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Venture to Phuket Town on the Songthaew

by joji

Phuket Town, is the main town for the province of Phuket, but really, it should be called Phuket City as it seemed quite large and polluted with many bustling cars and people going about their business.  Actually, the locals just call it Phuket, so I think the ‘Town’ part is just added for us tourists.

Many tour books will tell you that you could save a bundle by staying in Phuket Town and that is certainly true, for both accommodations and food.  However, if you are going to Phuket for the beaches I cannot imagine staying in this busy smoggy city.  The main reason for me is the lack of good transportation.

If you are staying in one of the beach towns you can get to Phuket Town in one of three ways:

  1. Hire a taxi  $$$
  2. Rent a motorbike $$
  3. Take the songthaew (local bus) $  – 30 baht per person (can’t read the Thai below and unsure why it says 40 baht)

Price List- Kata/Karon songthaew to Central Phuekt

We opted to take the cheapest and most adventurous route, the songthaew.  The word songthaew in Thai means two boards.  song = two + thaew = boards.  That is exactly what this bus is!  Two boards or benches!

Songthaew at the Kata Beach stop

Songthaew at the Kata Beach stop

The songthaews run every twenty minutes from Kata Beach and I’m sure they also run at the same time from other beaches to Phuket Town.  If you are late for the bus don’t worry as the bus drivers will actually wait longer than its scheduled time if there aren’t enough people on the bus.  In fact, you can actually catch the bus anywhere along its route!  Just waive them down and the driver would be more than happy to stop and pick you up even if the bus is already completely full with people hanging on to the back of the bus standing on the bumper!

During our short journey to Phuket Town the bus must have stopped at least 15 times!  The bus was so overloaded and when we approached some road construction on a hill the bus could not climb the hill since it had to slow down.  So the bus driver stopped the bus and began to yell at us in Thai to get out of the bus and walk up the hill.  None of us foreigners (farangs) could understand what the driver was saying but it was clear that he wanted us all to get off the bus.  Luckily, there were some Thai people on the bus who were able to translate so we all got off the bus and walked up the hill.  Here is a photo that shows how crowded the bus was.  There are some people in front of me as well as 3 people sitting in the front seat with the driver!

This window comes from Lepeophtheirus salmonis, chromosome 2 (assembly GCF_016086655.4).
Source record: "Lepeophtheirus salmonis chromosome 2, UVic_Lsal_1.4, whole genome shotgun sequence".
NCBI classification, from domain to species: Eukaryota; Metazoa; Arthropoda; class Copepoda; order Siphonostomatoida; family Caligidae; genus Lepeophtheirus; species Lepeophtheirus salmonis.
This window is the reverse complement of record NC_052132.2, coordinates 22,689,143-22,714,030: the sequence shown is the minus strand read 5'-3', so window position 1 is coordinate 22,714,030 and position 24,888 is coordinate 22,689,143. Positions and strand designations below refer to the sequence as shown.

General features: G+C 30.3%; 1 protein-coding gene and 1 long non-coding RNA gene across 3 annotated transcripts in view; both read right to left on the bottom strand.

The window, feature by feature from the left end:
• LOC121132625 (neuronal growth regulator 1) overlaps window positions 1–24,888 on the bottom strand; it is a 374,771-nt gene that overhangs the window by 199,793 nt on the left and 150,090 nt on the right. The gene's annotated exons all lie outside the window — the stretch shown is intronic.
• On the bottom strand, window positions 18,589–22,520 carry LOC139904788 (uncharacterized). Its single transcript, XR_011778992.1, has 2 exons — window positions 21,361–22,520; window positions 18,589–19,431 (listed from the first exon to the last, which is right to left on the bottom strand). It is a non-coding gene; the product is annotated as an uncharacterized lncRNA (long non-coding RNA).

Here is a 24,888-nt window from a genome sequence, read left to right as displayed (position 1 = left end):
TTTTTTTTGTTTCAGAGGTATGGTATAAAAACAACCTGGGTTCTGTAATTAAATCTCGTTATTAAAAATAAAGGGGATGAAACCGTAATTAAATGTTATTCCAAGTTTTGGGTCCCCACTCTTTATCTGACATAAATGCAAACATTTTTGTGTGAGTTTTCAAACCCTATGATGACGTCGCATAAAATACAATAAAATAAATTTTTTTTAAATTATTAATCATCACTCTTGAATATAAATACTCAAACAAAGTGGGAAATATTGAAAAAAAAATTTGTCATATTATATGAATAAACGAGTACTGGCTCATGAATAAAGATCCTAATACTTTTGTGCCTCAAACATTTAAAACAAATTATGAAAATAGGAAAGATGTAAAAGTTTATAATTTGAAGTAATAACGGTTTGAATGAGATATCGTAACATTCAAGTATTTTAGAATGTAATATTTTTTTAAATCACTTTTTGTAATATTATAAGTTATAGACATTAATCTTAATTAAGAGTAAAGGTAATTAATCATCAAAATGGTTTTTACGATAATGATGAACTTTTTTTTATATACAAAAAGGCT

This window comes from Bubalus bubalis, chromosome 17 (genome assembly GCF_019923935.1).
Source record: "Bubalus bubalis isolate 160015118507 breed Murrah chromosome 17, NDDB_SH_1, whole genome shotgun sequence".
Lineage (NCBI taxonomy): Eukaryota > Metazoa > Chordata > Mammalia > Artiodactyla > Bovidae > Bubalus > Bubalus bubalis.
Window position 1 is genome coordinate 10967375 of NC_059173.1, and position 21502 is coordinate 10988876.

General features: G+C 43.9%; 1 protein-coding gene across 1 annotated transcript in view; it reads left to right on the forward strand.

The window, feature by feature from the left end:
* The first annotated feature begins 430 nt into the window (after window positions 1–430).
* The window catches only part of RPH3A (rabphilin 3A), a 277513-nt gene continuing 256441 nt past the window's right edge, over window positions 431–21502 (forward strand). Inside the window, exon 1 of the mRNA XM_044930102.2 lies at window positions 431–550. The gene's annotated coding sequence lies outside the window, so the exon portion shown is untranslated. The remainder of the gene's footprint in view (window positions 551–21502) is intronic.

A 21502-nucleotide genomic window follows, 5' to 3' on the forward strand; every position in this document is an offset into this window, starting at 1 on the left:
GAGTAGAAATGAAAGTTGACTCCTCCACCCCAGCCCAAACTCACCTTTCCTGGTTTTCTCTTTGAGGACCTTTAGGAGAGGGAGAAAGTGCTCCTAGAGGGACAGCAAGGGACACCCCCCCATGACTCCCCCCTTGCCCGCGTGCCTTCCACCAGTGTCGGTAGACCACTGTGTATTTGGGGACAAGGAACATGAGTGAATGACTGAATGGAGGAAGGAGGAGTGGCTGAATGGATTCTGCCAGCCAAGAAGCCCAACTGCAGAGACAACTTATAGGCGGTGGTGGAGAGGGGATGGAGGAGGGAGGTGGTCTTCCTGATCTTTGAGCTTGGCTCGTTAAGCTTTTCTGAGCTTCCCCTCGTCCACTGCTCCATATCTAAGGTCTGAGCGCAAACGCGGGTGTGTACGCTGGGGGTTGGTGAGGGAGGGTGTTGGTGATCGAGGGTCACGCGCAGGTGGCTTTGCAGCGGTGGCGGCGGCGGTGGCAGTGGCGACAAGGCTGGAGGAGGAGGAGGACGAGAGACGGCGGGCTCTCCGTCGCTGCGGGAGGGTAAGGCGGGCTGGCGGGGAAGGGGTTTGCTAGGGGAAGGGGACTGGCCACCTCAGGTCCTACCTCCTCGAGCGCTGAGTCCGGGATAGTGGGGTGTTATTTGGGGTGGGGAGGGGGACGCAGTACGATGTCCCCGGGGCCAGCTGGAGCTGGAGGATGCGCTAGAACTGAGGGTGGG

Overcrowded Bus

Overcrowded Songthaew

As soon as we were allowed to get back on the bus, Heidi and I made sure we were one of the first so we wouldn’t be standing at the back!  My guess is there were about 35-40 people on this little bus.

Our destination in Phuket Town was Central Festival, a new mall located on the outskirts of the growing city.  Unfortunately, it was not on the route of the songthaew because songthaews only follow one route and their destination is always to the local bus station on Ranong Rd then back to the beach of origin.  So if you wanted to go to a different beach, say Patong Beach, but you are staying in Karon or Kata beach, you cannot take the songthaew since all songthaews go only from beach to Phuket Town.  How you get from beach to beach will be explained in a later post.

Lucky for us, we were able to see Central Festival from the route to the local bus station and someone else on the bus was thinking the same thing as us, ‘stop the bus!’ and so they rang the buzzer signaling the driver to stop.  Once off the bus we had a short walk of about 1/4 mile to the Central Festival Mall.  My only gripe about this part, which is a continuing problem in Thailand is the lack of crosswalks.  So the only way to cross streets is run across them when it looks safe.  Good thing that Thais are merciful to pedestrians running across busy streets and will stop for you.

The Central Festival Mall is similar to the malls we have back in the U.S.  with many high-end shops as well as many restaurants, a grocery store (perfect for long stay visitors), and shops dedicated for us tourists.  The reason why we ventured here was because I forgot to bring a mouse for my laptop.   Though many things in Thailand are cheap, electronics are not one of them.